The Mets will swap out one postseason contender for another Monday.
New York played host to the Braves over the weekend and will match up against the defending National League champion Cardinals over the next four days. St. Louis, trailing Milwaukee in the NL Central, comes to New York with a 7-5 mark in its past 12 games.
St. Louis has qualified for the playoffs in three straight seasons, but the Mets are 9-11 against the Cards over that span. Monday's matchup will feature two promising young pitchers, as Jenrry Mejia pitches for the Mets and the Cards' Tyler Lyons comes up to make his first big league start of the year.
Lyons, 26, went 2-4 with a 4.75 ERA in 12 appearances for the Cardinals last season, and he's entering the rotation as a replacement for injured starter Joe Kelly. Lyons, a former ninth-round draftee, went 2-0 with a 3.32 ERA in his first three starts for Triple-A Memphis this season.
"He was very good last time out," said St. Louis manager Mike Matheny of Lyons, the only lefty in the rotation. "We just hope he can carry that momentum forward here [Monday]."
To make room for Lyons, the Cards optioned pitcher Jorge Rondon back to Memphis. That gives them a seven-man bullpen, and Lyons will be able to pitch with the knowledge that he belongs in the Majors.
"He did a great job for us when he got the opportunity," said Matheny of Lyons, who has a career 3.96 ERA in the Minors. "And we go with that hot hand. He had a good start last time."
The Mets, meanwhile, are hoping that Mejia can shake off an injury to continue his impressive start. Mejia, 24, has two solid outings in his three starts, but he left his last outing early with a blister on the middle finger of his throwing hand. The Mets believe he's all right, though, and Mejia will be monitored closely as he takes on the heart of the Cardinals' batting order.
The Cardinals, playing through a stretch of 20 games in 20 days, will arrive in New York fresh off a hard-fought four-game series against the Nationals which the teams split. After they play against the Mets, the Cards will return home for two tough series against Central foes Pittsburgh and Milwaukee.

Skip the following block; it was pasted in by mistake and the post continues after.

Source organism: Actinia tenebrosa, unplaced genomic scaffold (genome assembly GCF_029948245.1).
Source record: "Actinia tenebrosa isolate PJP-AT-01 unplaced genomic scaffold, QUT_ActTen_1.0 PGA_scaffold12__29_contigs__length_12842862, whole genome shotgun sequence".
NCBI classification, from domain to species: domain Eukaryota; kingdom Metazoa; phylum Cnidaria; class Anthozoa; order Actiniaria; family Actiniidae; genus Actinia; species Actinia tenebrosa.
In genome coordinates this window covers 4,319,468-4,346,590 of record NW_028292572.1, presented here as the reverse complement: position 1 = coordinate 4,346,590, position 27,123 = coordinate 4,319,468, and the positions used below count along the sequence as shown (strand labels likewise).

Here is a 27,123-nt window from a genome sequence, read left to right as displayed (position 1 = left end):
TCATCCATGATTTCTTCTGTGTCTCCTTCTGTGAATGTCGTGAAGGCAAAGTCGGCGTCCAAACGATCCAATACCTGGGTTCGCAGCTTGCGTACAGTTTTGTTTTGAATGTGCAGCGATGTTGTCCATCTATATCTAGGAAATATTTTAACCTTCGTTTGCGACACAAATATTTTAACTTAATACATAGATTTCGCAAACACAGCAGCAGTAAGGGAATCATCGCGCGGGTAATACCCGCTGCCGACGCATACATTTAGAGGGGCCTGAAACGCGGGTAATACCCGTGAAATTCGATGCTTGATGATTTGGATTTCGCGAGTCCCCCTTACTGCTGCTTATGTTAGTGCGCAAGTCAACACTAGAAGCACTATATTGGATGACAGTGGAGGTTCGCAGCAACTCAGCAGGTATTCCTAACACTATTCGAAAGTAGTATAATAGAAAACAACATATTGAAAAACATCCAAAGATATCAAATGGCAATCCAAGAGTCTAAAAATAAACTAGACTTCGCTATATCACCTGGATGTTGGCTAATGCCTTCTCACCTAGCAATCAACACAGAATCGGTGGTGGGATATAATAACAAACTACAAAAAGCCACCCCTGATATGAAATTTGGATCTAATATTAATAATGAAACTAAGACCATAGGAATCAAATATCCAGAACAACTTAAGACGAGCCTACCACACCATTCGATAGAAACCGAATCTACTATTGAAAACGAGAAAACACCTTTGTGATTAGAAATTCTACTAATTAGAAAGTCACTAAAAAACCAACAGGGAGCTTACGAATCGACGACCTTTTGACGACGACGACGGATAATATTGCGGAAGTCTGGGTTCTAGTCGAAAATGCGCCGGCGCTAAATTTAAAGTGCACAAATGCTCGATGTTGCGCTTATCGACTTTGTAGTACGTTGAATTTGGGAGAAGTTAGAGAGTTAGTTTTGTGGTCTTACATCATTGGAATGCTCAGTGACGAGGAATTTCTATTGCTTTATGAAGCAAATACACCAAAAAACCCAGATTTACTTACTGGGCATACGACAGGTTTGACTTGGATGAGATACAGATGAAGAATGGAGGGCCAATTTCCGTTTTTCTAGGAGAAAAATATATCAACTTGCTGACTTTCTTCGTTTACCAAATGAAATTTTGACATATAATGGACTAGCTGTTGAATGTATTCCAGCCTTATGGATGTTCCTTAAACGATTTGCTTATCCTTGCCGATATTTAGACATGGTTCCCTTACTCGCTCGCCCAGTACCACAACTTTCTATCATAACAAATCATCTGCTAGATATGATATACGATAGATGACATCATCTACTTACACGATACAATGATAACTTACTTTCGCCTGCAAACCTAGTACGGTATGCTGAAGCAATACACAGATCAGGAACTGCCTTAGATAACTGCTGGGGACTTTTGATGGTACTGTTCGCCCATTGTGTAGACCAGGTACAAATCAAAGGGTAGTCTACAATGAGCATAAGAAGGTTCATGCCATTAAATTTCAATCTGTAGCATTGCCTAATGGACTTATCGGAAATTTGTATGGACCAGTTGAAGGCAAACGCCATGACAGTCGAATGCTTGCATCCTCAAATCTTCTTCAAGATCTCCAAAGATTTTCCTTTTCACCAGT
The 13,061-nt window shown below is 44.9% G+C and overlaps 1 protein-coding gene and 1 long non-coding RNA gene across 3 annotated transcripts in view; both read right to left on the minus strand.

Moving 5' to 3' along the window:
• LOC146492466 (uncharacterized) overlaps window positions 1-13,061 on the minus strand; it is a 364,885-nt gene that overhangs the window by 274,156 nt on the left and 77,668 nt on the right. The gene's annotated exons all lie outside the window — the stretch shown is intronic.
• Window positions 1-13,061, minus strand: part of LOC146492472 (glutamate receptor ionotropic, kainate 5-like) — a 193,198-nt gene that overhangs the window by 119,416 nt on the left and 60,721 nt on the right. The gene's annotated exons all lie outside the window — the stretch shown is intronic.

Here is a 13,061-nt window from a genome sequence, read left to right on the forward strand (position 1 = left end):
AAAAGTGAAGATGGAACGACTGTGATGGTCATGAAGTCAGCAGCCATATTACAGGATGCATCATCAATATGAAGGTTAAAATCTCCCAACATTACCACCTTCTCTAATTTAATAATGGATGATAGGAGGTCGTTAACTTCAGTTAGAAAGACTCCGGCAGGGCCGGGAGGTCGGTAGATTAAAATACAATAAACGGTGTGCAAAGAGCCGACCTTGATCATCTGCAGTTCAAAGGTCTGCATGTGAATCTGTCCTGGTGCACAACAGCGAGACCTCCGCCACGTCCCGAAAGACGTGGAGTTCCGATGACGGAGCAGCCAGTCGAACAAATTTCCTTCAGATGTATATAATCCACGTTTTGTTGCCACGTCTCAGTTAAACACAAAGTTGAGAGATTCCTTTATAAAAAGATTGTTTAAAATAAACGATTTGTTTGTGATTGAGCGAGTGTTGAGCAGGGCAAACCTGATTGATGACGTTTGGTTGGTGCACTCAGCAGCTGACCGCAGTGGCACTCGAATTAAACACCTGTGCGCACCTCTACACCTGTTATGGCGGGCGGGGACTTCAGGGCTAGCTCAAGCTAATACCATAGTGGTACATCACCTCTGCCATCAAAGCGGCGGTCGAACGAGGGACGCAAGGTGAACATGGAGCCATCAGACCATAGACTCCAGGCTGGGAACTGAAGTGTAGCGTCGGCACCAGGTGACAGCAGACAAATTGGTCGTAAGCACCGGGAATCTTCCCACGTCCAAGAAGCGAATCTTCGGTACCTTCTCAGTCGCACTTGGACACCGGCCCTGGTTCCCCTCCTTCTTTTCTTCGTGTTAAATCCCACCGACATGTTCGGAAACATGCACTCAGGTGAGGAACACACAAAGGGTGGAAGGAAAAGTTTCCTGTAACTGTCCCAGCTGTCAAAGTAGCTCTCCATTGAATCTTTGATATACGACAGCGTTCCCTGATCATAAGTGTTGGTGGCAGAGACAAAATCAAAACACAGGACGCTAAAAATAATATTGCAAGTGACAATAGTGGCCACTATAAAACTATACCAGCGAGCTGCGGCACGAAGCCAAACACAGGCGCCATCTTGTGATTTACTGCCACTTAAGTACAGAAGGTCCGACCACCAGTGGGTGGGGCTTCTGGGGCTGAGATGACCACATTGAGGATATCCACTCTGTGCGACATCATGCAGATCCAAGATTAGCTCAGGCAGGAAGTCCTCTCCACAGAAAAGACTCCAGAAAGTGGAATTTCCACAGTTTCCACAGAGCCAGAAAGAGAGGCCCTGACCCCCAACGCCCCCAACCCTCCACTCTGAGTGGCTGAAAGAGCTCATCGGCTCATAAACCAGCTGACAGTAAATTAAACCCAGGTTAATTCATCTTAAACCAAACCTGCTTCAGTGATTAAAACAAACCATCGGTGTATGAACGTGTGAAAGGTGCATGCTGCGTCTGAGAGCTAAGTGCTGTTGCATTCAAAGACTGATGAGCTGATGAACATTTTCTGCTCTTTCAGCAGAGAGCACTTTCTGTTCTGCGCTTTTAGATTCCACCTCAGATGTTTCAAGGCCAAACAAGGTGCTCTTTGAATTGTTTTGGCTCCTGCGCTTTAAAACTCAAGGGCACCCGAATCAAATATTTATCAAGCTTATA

Cardinals: Traveling by train
For the first time since 2009, the Cardinals traveled to their next stop on this road trip by Amtrak. Following the Cardinals' series finale in Washington on Sunday, the team boarded a train headed for New York City's Penn Station. It was the only train trip for the club this year.
The last time the Cardinals used the railways to travel was in making their way from Washington to Philadelphia on July 23, 2009. The next day, the Cardinals acquired outfielder Matt Holliday from the A's in a trade that sent Clayton Mortensen, Shane Peterson and Brett Wallace to Oakland.
Mets: Granderson moves up in order
The Mets placed Curtis Granderson to the No. 2 slot Sunday, but the veteran continued his slow offensive season. Granderson went 0-for-6 against Atlanta in Sunday's game, though he delivered a walk-off sacrifice fly in the 14th inning of a 4-3 victory. He's batting .127, but he's confident that the results are nothing more than an early-season aberration.
"Obviously, you want things to be better," he said Saturday night. "But you realize that there's a lot of baseball to be played and a lot of at-bats to be had. ... Continue to swing the bat, continue to do the work that you need to do. Stay focused, stay ready, stay aggressive. Eventually, things will turn."
• Matheny has been aggressive in finding days off for his regulars during this stretch of 20 games in 20 days, and Sunday was Holliday's day to sit. The Cardinals' left fielder is expected back in the lineup for Monday's series opener, which will push Allen Craig back to right field.
• Because of an overlap with the St. Louis Blues' NHL playoff game, the Cardinals' telecast Monday will be moved to FOX Sports Midwest Plus in the St. Louis area.
• The Mets scored again in the first inning Sunday, and they have more first-inning runs (14) than all but one other NL team. The Giants have scored 15 times in the first.
Spencer Fordin is a reporter for MLB.com. This story was not subject to the approval of Major League Baseball or its clubs.